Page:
Next I will profile ONE side. I used an
inexpensive (approx. $100.00) table top bandsaw. You could
also use a scroll saw, a jig saw, a saber saw (leave a lot
of extra), or if you really want to do it hard, a coping saw
/hand saw. On all cuts, "leave the line" to allow
for final fitting/shaping.
It is important to only profile one side
as the straight side will be used to run against the fence
on the router table to rout the trussrod channel. The straight
side needs to be parallel to the neck centerline. Now, boldly
mark both sides of the neck blank as "front" and
"back". I neglected this step.
I now thickness the headstock, first marking
the location of the nut. I cut off the excess with the bandsaw
and then use an oscillating spindle sander to sand the face.
I clamp a board to the table as a fence, and run the flat
side of the neck blank against the table.
I make multiple passes until I get the
correct thickness (5/8"), and the drum leaves me a nice
curve meeting fretboard level where the nut location was marked.
OK, remember where I noted I neglected
to mark "front" and "back"? That's right,
I just made my blank into a left handed neck to go with my
left handed top from the prototype! (eventually I'll have
a complete lefty ;^)
You will note it's not perfect, but it
is very close. Before I came up with the setup for the oscillating
spindle sander. I did this freehand w/ a small belt sander.
Of course, rasps and sanding blocks can do the job with enough
work. Another option is to use the router which will leave
a square lip. (Use other boards surrounding the blank for
the router to ride on.)
Well, I've now redone all previous steps
and have a right hand blank.
The next logical step would be to rout
the trussrod channel, but since I can't get to the router
table right now I'll let it wait and move on to making the
Select pieces of wood of suitable thickness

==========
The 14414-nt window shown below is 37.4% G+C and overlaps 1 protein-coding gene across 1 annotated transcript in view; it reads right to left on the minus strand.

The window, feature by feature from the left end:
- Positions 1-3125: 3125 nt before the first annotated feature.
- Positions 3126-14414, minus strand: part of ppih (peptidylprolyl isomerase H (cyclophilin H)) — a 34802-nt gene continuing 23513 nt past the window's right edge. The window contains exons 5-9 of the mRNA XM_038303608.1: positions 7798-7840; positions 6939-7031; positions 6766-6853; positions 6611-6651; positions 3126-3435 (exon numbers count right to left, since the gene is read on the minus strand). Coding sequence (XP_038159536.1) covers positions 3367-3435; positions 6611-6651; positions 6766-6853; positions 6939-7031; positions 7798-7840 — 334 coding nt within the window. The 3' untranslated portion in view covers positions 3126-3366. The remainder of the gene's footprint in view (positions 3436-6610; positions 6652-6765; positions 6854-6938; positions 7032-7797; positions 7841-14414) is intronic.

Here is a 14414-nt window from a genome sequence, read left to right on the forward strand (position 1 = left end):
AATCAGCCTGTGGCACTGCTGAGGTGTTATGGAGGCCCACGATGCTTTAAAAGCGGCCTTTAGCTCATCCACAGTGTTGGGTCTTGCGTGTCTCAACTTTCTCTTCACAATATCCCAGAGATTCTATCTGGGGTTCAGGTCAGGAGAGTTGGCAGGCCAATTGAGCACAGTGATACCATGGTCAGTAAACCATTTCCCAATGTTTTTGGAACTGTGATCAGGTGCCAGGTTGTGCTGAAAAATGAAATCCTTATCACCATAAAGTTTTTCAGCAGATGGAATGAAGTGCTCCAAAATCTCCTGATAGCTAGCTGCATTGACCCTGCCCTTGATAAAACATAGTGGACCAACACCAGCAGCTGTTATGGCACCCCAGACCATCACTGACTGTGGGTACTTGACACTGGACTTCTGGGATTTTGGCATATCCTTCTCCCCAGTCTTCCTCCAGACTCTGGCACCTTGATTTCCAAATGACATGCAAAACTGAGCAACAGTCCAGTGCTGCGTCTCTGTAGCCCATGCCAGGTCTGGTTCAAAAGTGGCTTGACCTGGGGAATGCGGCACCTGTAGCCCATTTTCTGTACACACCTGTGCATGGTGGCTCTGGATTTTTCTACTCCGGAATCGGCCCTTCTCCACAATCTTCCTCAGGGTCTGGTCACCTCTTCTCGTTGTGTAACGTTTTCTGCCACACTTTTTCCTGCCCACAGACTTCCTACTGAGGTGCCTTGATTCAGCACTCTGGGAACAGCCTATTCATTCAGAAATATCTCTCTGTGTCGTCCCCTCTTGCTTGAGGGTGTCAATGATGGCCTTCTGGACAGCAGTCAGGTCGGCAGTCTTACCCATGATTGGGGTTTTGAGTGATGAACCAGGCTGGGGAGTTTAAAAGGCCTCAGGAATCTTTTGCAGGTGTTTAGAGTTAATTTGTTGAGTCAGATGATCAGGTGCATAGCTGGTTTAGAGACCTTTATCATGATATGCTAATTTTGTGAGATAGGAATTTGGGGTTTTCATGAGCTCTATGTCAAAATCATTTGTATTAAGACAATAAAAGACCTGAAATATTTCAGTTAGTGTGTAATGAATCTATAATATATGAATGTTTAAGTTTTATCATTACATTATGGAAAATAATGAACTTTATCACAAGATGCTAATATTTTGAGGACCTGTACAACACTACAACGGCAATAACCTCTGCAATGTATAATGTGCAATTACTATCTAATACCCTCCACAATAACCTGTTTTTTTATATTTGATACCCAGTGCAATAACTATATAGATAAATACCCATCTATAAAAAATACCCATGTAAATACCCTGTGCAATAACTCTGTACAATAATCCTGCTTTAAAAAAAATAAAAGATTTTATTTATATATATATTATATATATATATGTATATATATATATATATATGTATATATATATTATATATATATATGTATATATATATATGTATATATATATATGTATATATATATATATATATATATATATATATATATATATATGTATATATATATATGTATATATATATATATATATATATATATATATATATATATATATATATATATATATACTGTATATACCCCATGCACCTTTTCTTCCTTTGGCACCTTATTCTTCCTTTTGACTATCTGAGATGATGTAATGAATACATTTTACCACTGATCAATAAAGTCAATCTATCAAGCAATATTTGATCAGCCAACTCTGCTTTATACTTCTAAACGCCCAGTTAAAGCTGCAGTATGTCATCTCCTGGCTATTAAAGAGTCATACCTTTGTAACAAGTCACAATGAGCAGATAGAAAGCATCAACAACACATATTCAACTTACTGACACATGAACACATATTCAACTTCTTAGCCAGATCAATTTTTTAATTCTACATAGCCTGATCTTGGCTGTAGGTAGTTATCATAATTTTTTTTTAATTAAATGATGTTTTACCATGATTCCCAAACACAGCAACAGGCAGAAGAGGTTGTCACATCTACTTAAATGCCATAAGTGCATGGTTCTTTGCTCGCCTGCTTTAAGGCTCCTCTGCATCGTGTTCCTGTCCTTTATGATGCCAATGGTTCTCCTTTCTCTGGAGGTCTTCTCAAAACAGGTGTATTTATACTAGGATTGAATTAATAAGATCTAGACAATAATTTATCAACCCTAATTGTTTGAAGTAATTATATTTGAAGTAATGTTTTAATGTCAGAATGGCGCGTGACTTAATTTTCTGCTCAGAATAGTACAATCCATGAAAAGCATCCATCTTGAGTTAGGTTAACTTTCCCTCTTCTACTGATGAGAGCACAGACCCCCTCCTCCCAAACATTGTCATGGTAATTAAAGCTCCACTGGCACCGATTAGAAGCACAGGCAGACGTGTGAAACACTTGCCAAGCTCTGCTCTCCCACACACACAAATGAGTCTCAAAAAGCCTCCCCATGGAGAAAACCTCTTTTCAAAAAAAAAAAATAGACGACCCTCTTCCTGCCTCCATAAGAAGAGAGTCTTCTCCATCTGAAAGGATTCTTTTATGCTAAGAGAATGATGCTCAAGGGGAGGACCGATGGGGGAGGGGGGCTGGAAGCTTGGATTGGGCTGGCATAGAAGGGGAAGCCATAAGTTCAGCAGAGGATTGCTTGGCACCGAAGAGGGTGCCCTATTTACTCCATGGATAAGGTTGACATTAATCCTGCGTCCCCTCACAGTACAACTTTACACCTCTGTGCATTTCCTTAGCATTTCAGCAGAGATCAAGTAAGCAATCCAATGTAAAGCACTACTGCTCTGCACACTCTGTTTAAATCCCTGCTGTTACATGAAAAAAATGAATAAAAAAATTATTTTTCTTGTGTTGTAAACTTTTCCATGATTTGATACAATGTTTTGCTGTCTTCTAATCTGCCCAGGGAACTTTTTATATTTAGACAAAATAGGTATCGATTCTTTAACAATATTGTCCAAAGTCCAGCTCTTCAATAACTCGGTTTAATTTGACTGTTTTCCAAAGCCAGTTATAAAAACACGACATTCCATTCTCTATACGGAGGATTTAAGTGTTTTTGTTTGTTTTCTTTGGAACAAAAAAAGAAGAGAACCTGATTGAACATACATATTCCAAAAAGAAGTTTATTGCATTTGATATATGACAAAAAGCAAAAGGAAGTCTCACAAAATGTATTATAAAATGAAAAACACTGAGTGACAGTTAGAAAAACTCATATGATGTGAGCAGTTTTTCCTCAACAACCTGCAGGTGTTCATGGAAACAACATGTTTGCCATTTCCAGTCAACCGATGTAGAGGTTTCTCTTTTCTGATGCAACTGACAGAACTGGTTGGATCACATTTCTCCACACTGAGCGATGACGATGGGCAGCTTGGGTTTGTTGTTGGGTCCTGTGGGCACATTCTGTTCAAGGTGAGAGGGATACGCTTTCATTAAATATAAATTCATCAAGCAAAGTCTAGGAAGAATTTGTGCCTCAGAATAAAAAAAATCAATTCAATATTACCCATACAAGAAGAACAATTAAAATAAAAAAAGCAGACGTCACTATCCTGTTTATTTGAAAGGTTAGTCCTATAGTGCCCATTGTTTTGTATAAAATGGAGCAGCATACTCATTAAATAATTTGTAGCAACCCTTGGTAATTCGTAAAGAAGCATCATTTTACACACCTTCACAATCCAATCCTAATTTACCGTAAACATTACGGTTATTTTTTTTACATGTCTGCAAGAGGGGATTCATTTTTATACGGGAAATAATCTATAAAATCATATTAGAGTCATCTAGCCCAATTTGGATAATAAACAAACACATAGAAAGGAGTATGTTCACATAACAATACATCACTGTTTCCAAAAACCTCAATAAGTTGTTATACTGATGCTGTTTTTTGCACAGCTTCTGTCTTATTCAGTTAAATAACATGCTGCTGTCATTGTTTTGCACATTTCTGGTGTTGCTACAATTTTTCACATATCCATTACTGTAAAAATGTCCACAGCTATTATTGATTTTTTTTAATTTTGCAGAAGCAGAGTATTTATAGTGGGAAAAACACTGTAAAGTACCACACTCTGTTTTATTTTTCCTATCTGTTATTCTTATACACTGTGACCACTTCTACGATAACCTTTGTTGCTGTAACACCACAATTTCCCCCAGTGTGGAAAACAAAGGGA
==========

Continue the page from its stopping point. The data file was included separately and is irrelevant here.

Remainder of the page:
for the body (I'm using slighty over 1" as I will have
3/8" thick top and back caps. A strat type is typically
aprox 1 3/4- 1 7/8"s thick. This body will end up aproximately
1 5/8" to be a little thinner/lighter) At some point
prior to continuing I need to have cut the sides of the neck
blank to width, without taper, where it will be joined to
the body wings.
I simply align the center line of the neck
and body templates to determine the joining point I desire
(based upon fret access, adequate bolting surfaces etc) and
mark the neck template w/ the line and then transfer that
line to the neck blank. Then, from the edges of the neck outline
at the joining point to the butt end of the neck blank, straight
lines are drawn parallel to the neck centerline, and cut on
the tablesaw (leave the lines to allow for planing the joining
faces later). Before moving on cut a piece of body wood to
the same width.
Select suitable pieces for the "wings".
This arrangement/ method of construction is very similar to
that used by Jim Jaros and McNaught. This method has the advantage
of not having any of the seams line up. The top and back cap
seams fall along the centerline resulting in much stronger
construction, similar to a brick wall. Guitar building is